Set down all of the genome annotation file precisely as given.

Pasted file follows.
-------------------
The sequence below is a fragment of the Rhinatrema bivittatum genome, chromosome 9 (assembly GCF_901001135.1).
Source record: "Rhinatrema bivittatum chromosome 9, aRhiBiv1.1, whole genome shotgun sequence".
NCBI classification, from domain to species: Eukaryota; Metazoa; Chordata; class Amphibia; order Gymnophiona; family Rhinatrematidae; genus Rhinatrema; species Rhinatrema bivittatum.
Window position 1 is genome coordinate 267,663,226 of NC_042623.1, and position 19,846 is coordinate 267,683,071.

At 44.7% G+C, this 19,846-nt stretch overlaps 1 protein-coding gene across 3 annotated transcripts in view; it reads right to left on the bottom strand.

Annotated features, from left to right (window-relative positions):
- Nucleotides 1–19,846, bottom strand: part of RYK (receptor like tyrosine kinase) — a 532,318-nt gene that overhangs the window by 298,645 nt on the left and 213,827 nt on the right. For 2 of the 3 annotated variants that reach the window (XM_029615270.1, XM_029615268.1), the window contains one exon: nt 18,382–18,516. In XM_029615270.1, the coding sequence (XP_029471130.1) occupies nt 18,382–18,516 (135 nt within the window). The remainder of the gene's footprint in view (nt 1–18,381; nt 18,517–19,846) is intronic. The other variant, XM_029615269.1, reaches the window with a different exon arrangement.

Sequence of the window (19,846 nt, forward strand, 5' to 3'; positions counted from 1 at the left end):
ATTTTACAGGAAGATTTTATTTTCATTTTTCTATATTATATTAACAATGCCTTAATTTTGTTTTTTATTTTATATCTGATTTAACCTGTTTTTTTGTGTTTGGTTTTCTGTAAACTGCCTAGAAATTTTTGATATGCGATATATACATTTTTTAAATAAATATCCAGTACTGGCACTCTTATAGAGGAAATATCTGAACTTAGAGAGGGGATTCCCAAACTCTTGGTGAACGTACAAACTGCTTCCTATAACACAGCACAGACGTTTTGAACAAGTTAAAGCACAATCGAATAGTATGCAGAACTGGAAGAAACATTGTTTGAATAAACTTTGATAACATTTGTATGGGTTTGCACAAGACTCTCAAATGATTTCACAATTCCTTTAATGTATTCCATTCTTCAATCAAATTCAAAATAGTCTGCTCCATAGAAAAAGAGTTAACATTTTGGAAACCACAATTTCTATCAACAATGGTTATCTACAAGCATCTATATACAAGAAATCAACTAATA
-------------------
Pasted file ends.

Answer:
The sequence below is a fragment of the Rhinatrema bivittatum genome, chromosome 9 (assembly GCF_901001135.1).
Source record: "Rhinatrema bivittatum chromosome 9, aRhiBiv1.1, whole genome shotgun sequence".
NCBI classification, from domain to species: Eukaryota; Metazoa; Chordata; class Amphibia; order Gymnophiona; family Rhinatrematidae; genus Rhinatrema; species Rhinatrema bivittatum.
Window position 1 is genome coordinate 267,663,226 of NC_042623.1, and position 19,846 is coordinate 267,683,071.

At 44.7% G+C, this 19,846-nt stretch overlaps 1 protein-coding gene across 3 annotated transcripts in view; it reads right to left on the bottom strand.

Annotated features, from left to right (window-relative positions):
- Nucleotides 1–19,846, bottom strand: part of RYK (receptor like tyrosine kinase) — a 532,318-nt gene that overhangs the window by 298,645 nt on the left and 213,827 nt on the right. For 2 of the 3 annotated variants that reach the window (XM_029615270.1, XM_029615268.1), the window contains one exon: nt 18,382–18,516. In XM_029615270.1, the coding sequence (XP_029471130.1) occupies nt 18,382–18,516 (135 nt within the window). The remainder of the gene's footprint in view (nt 1–18,381; nt 18,517–19,846) is intronic. The other variant, XM_029615269.1, reaches the window with a different exon arrangement.

Sequence of the window (19,846 nt, forward strand, 5' to 3'; positions counted from 1 at the left end):
ATTTTACAGGAAGATTTTATTTTCATTTTTCTATATTATATTAACAATGCCTTAATTTTGTTTTTTATTTTATATCTGATTTAACCTGTTTTTTTGTGTTTGGTTTTCTGTAAACTGCCTAGAAATTTTTGATATGCGATATATACATTTTTTAAATAAATATCCAGTACTGGCACTCTTATAGAGGAAATATCTGAACTTAGAGAGGGGATTCCCAAACTCTTGGTGAACGTACAAACTGCTTCCTATAACACAGCACAGACGTTTTGAACAAGTTAAAGCACAATCGAATAGTATGCAGAACTGGAAGAAACATTGTTTGAATAAACTTTGATAACATTTGTATGGGTTTGCACAAGACTCTCAAATGATTTCACAATTCCTTTAATGTATTCCATTCTTCAATCAAATTCAAAATAGTCTGCTCCATAGAAAAAGAGTTAACATTTTGGAAACCACAATTTCTATCAACAATGGTTATCTACAAGCATCTATATACAAGAAATCAACTAATA